- The Spring rod does not promote bite. It reacts to bite and controls what traction is available in a way that helps the car get off the corner quicker.
- Since this is accomplished by controlling rear end steer tendencies under acceleration, then any adjustment will be in response to what the car is doing.
- If the car is pushing off the corner, adjust steer by:
- Increasing spring preload (RR)
- Reducing spring preload (LR)
- If the car is loose off the corner, adjust steer by:
- Reducing spring preload (RR)
- Increasing spring preload (LR)
- The amount of adjustment depends on track conditions and experience. Generally, when the car is close, an 1/8˝ adjustment (1-1/2 turns) can be felt.
- As a general rule, the most movement you’ll ever be able to use is 1-1/2˝ with an average between 1/2˝ and 1˝.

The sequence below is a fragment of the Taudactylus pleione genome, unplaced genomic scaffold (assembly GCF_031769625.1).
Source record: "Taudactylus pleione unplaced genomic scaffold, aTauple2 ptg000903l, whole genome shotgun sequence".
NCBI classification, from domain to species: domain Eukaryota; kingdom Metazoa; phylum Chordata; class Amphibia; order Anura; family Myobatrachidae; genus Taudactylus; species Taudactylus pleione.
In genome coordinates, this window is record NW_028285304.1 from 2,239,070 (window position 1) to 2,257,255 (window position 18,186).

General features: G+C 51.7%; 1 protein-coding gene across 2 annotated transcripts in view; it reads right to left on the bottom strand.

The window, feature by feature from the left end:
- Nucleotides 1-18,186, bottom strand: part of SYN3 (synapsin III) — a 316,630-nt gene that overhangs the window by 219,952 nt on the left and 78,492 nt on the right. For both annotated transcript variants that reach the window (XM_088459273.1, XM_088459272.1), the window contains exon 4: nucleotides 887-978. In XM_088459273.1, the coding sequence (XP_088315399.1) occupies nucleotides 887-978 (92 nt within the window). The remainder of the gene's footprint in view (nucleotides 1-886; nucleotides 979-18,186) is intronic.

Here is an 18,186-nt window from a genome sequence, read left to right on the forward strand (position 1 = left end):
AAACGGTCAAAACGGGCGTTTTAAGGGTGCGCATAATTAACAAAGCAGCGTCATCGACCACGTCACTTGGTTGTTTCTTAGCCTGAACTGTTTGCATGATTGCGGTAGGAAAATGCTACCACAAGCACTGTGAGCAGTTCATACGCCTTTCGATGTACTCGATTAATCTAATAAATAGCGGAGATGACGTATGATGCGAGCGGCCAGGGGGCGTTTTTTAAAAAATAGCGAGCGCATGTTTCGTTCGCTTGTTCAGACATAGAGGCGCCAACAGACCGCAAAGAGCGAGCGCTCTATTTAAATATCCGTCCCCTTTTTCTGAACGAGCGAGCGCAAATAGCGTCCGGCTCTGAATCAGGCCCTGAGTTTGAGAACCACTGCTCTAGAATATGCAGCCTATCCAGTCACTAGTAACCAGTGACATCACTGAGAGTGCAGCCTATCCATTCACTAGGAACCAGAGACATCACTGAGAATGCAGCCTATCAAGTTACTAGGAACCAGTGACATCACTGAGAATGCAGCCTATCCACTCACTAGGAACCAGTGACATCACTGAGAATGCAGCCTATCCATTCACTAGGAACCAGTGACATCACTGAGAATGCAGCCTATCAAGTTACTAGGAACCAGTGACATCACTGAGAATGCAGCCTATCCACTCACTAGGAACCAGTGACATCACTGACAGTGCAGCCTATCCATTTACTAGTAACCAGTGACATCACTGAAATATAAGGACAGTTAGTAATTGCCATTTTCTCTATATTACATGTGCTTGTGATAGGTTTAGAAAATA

- Be sure to check side clearance on torque arm to ensure that at the maximum wheelbase change there is no interference with driveshaft.
- All sliding parts are aluminum and are therefore subject to wear in abrasive conditions.
- Complete rebuild instructions are included with each Spring Rod.
- Each spring rod is shipped with the correct wrench kit to perform all necessary adjustments.
- Center-to-center length of the Spring Rod should be set the same as the solid radius rod would be in same location.
- Initial preload on spring should be set at 4˝ loaded length of spring. (Free length is 4-1/2˝.) Spring selection is based on the following conditions:
- Greasy, slick track or dry, dusty track generally requires a lighter spring rate, regardless of tire and body rules (650#).
- Extra-light cars (such as sprint, modified or late model under 2000#) generally use lighter rate spring (650#).
- Tracks with good bite, medium to heavy cars, all asphalt applications use heavy springs (900# to 1050# Dirt and 1200#, 1600#, or 2000# Asphalt).
Back to Top